pontoon bridge and two ferries offered escape possibilities. Lookout
Mountain blocked the way on the west, and Missionary Ridge to the east and
south, now held by the Confederates,
completed the circle.
troops began to take up siege positions around Chattanooga. In these
positions the Confederates
lines. Bragg's men controlled all the railroads leading into the town;
batteries and sharp shooters commanded the Tennessee River, and river
traffic ceased; they controlled the roads on the south side of the river
and kept under fire the one road north of the river leading to Bridgeport,
supply base. Only the road over Walden's Ridge and down through the Sequatchie
Valley to Bridgeport was open to
Reinforcements for the Besieged Army
As early as September 13, General in Chief Halleck ordered reinforcements
Rosecrans. His dispatches on September 13, 14, and 15 to Major
Generals Hurlbut at Memphis and Grant and Sherman at
the troop movements. These dispatches, however, were delayed for several
days en route from Cairo to Memphis and, in the meantime, the
Chickamauga was fought. Grant received the orders on the 22nd and
immediately instructed four divisions under
to march to
One division of the Seventeenth Corps, already in transit from
to Helena, Arkansas, was ordered to proceed on to Memphis.
quickly brought three divisions of his Fifteenth Army Corps from the
vicinity of the Big Black River into Vicksburg, where they embarked as
fast as water transportation could be provided. By October 3, all of the
movement of 17,000 men was under way.
The route of travel was by boat to Memphis, then by railroad and overland
marches to Chattanooga. From Memphis the troops followed closely the
Memphis and Charleston Railroad, which
Sherman was ordered to repair as he
advanced. By November 15, the troops were at Bridgeport, Alabama, having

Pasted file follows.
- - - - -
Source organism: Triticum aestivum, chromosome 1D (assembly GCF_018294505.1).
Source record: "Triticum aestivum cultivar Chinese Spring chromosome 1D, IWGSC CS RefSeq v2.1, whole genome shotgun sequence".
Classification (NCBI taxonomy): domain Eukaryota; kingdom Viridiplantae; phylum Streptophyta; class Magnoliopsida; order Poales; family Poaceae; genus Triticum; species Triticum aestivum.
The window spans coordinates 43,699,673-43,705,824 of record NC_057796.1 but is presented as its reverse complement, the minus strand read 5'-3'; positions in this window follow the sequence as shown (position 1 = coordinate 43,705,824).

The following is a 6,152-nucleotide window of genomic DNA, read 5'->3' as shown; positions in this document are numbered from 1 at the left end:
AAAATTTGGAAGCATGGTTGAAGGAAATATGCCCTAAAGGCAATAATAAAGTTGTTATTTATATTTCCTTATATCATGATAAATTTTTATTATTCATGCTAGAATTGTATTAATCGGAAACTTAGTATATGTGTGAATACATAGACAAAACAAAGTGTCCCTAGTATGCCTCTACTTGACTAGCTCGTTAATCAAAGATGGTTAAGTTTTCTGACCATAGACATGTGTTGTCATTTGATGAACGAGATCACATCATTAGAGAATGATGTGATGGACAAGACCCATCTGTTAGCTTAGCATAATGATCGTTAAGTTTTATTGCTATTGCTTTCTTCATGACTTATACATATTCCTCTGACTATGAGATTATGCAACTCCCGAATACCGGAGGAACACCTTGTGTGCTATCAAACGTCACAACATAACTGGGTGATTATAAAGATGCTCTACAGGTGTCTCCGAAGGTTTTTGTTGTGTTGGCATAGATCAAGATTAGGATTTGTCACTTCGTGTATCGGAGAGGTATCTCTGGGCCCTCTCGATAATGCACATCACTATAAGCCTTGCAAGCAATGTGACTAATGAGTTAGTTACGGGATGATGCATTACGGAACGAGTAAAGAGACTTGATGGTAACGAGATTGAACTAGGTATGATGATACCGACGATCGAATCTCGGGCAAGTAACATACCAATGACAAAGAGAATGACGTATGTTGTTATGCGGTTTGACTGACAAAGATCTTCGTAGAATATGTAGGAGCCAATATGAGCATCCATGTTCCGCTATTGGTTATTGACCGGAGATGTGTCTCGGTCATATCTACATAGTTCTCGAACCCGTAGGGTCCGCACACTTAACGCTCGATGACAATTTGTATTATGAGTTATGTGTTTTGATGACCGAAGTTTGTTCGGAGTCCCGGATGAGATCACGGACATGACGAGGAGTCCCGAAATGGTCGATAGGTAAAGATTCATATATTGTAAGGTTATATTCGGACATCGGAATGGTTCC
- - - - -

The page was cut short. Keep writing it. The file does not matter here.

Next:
traveled a distance of 675 miles.
When the War Department in Washington received word that the Army of the
Cumberland was besieged in Chattanooga, it considered the situation so critical
Lincoln was called out of bed late at night to attend a council
meeting. This meeting occurred on the night of September 23, and was described:
dispatch, Mr. Stanton sent one of the
President's secretaries who was standing by to the Soldier's Home, where
the President was sleeping. A little startled by the unwonted summons,—for
this was "the first time" he said, Stanton had ever sent for him,—the
President mounted his horse and rode in through the moonlight to the War
Department to preside over an improvised council to consider the subject
There were present General Halleck, Stanton, Seward and Chase of the
Cabinet; P. H. Watson and James A. Hardie of the War Department, and
General D. C. McCallum, Superintendent of Military Transportation. After a
brief debate, it was resolved to detach the Eleventh and Twelfth Corps
Army of the Potomac, General Hooker to be placed in command of
both . . ."
The movement of the Eleventh and Twelfth Army Corps from the
Army of the Potomac to Tennessee eclipsed all
other such troop movements by rail up to that time. It represented a high
degree of cooperation between the railroads and the government and was a
singular triumph of skill and planning. It also shows the great importance
the War Department attached to the
The troops began to entrain at Manassas Junction and Bealton Station,
on September 25, and 5 days later on September 30 the first trains arrived
at Bridgeport, Alabama The route traveled was by way of Washington, D. C.;
Baltimore, Maryland; Bellaire and Columbus, Ohio; Indianapolis, Indiana;
Tennessee; and Bridgeport, Alabama. Several major
railroad lines, including the Baltimore and Ohio, Central Ohio, Louisville
and Nashville, and Nashville and
Chattanooga were involved.
Not all of the troops, however, made such good time as the first trains,
and for the majority of the infantry the trip consumed about nine days.
The movement of the artillery, horses, mules, baggage, and impediments was
somewhat slower, but by the middle of October, all were in the vicinity of
Bridgeport ready to help break the siege. These two corps under Major
General Joseph Hooker, comprising 20,000 troops and more than 3,000 horses
and mules, traveled 1,157 miles. Differences in the railroad gauges
hampered the movement, but most of the changes in gauge occurred at river
crossings which had no bridges and the troops had to detrain at these
Confederate cavalry raids, bent on destroying the railroad bridges and
otherwise interfering with the reinforcing effort, imposed a more serious
difficulty, but, except for delaying the latter part of the movement a few
days, the raids were ineffective.
Continued Next Page